2004 Denver Annual Meeting (November 710, 2004)
Paper No. 85-12
Presentation Time: 8:00 AM-12:00 PM

EXPLORING THE GEOARCHAEOLOGY OF SUNWATCH INDIAN VILLAGE AND ARCHAEOLOGICAL PARK: USING GPR (GROUND PENETRATING RADAR) AND RESISTIVITY VOLUMES TO DELINEATE LIMESTONE SLABS ABOVE BURIALS

MILLER, Kurtz K.M. and HAUSER, Ernest, Department of Geological Sciences, Wright State Univ, 3640 Colonel Glenn Highway, Brehm Laboratory, Dayton, OH 45435, Kat_Man_98@yahoo.com

Sunwatch Indian Village / Archaeological Park is a fort ancient culture (~1200 A.D.) village site that has been partially excavated and reconstructed since the mid-1960s. The village site is located in the Great Miami River Valley just southwest of downtown Dayton, Ohio (Montgomery County). An on-site educational museum hosts thousands of visitors every year and self-guided walking tours are available at the Sunwatch site. Being located in the floodplain of the Great Miami River resulted in the village site being inundated by flood waters throughout the past 800 years resulting in a 1.5 foot thick overbank deposits of clay and silt. Also, the well-drained wea type soil has helped to preserve the artifacts and features on or under the original village surface. The layout of the village can be broken down into four areas: an outer perimeter stockade or fence, an area of houses and storage/trash pits, an area of shallow limestone slab covered burials, and a central complex with a genome for solar alignments. Walking around the village site, it is obvious what has been excavated and what has not because a higher terrace demarcates what has not been excavated. Limestone slab covered burials and excavated trash pits can be observed around the village site on the original village surface.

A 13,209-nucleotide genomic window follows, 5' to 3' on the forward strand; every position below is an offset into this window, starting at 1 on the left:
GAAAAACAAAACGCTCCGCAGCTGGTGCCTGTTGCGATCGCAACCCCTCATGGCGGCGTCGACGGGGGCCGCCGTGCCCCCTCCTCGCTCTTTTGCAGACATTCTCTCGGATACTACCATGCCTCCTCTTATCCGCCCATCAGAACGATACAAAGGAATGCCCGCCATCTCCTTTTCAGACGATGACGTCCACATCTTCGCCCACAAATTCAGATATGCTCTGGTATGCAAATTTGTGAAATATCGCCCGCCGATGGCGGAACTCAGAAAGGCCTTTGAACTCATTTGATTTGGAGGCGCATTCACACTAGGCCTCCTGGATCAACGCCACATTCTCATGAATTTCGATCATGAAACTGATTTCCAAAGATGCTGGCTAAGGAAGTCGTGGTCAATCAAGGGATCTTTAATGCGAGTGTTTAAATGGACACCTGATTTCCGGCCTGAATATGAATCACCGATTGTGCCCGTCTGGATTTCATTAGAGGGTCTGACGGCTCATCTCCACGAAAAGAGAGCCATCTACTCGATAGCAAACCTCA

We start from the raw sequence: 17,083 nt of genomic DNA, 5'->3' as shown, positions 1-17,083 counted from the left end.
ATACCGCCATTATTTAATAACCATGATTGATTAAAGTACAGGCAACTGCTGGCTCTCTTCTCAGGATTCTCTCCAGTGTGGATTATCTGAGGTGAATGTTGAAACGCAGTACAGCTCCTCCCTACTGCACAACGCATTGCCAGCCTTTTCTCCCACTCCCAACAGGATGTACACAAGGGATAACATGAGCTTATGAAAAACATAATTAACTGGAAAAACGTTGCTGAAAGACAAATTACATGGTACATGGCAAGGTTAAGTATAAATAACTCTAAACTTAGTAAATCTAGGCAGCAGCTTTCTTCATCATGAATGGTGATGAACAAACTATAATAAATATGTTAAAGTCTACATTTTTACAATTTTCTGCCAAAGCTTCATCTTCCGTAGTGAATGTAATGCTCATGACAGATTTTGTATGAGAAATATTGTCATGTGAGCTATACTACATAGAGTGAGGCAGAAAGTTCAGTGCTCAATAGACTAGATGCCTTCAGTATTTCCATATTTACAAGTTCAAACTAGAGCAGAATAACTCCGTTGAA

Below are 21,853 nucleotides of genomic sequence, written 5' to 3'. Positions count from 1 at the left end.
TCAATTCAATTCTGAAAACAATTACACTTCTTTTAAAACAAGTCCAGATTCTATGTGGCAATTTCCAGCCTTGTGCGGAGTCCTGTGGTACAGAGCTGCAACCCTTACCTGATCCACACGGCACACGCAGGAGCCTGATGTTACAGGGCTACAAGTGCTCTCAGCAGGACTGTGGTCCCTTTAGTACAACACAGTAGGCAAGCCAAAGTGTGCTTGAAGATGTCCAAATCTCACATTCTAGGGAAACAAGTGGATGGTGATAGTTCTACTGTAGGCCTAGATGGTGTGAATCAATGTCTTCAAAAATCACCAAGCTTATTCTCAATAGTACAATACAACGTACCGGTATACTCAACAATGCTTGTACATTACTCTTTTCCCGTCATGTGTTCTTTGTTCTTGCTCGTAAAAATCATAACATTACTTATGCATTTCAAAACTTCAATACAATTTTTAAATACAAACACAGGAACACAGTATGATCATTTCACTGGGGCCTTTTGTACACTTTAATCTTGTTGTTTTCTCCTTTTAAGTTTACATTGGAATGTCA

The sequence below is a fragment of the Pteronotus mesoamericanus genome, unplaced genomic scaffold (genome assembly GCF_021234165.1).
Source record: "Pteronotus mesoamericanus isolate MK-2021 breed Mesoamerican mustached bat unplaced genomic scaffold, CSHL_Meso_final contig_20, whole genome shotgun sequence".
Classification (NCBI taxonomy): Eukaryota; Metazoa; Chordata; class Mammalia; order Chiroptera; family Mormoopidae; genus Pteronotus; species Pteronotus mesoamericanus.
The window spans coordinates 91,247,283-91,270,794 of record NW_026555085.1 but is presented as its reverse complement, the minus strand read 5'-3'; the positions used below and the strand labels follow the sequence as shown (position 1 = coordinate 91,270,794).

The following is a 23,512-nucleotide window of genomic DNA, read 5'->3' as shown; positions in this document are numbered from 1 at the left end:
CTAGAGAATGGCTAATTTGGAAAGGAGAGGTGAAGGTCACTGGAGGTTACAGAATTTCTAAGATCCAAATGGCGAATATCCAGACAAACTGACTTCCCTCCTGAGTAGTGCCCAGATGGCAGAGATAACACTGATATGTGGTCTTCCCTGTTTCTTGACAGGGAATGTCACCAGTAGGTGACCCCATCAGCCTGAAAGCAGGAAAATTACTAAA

Since there are undoubtedly unexcavated trash pits and burials underneath the higher terrace, Sunwatch has been an excellent site for testing the geophysical detection of archaeological features. A previous 2-D geophysical study has shown that trash pits and burials can be detected using ground penetrating radar (GPR) and resistivity. This geophysical and modeling study utilized 3-D GPR and resistivity data to further confirm that anomalies exist in one of the suspected locations of a limestone burial slab. The dimensions of the anomalies are generally consistent with those described in a previous 2-D geophysical study. The 3-D GPR and resistivity data provide much better resolution than the 2-D data. Resistivity modeling has also revealed that imaging geoelectrical contrasts beneath high resistivity anomalies is probably complex due to artifacts of the process of inversion. Modeling has also supported the idea that resistivity images can provide clues about the number of limestone slabs and the orientation of the long axis of limestone slabs.

2004 Denver Annual Meeting (November 710, 2004)
General Information for this Meeting
Session No. 85--Booth# 12
Archaeological Geology (Posters)
Colorado Convention Center: Exhibit Hall
8:00 AM-12:00 PM, Monday, 8 November 2004

Geological Society of America Abstracts with Programs, Vol. 36, No. 5, p. 214

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